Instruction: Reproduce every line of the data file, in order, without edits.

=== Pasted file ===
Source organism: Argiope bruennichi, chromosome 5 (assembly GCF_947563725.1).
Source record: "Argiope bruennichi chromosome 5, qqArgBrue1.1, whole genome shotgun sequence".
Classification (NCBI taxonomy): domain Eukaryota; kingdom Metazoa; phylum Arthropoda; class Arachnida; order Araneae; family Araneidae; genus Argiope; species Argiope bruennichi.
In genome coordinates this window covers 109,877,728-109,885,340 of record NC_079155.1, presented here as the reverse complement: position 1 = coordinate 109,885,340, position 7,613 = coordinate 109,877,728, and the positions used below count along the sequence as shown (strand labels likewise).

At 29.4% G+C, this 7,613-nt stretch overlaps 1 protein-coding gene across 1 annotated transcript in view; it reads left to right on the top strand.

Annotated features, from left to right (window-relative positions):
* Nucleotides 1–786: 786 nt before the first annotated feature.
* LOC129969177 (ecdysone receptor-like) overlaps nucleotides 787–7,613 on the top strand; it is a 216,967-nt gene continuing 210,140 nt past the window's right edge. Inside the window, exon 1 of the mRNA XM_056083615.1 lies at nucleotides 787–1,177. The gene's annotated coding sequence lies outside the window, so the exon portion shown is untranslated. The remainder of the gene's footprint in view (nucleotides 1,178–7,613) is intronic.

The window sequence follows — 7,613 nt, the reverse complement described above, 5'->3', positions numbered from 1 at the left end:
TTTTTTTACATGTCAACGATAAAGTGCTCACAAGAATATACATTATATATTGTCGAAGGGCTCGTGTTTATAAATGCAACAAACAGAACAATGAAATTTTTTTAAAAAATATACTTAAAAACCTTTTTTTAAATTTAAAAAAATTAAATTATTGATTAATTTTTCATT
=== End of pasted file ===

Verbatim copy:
Source organism: Argiope bruennichi, chromosome 5 (assembly GCF_947563725.1).
Source record: "Argiope bruennichi chromosome 5, qqArgBrue1.1, whole genome shotgun sequence".
Classification (NCBI taxonomy): domain Eukaryota; kingdom Metazoa; phylum Arthropoda; class Arachnida; order Araneae; family Araneidae; genus Argiope; species Argiope bruennichi.
In genome coordinates this window covers 109,877,728-109,885,340 of record NC_079155.1, presented here as the reverse complement: position 1 = coordinate 109,885,340, position 7,613 = coordinate 109,877,728, and the positions used below count along the sequence as shown (strand labels likewise).

At 29.4% G+C, this 7,613-nt stretch overlaps 1 protein-coding gene across 1 annotated transcript in view; it reads left to right on the top strand.

Annotated features, from left to right (window-relative positions):
* Nucleotides 1–786: 786 nt before the first annotated feature.
* LOC129969177 (ecdysone receptor-like) overlaps nucleotides 787–7,613 on the top strand; it is a 216,967-nt gene continuing 210,140 nt past the window's right edge. Inside the window, exon 1 of the mRNA XM_056083615.1 lies at nucleotides 787–1,177. The gene's annotated coding sequence lies outside the window, so the exon portion shown is untranslated. The remainder of the gene's footprint in view (nucleotides 1,178–7,613) is intronic.

The window sequence follows — 7,613 nt, the reverse complement described above, 5'->3', positions numbered from 1 at the left end:
TTTTTTTACATGTCAACGATAAAGTGCTCACAAGAATATACATTATATATTGTCGAAGGGCTCGTGTTTATAAATGCAACAAACAGAACAATGAAATTTTTTTAAAAAATATACTTAAAAACCTTTTTTTAAATTTAAAAAAATTAAATTATTGATTAATTTTTCATT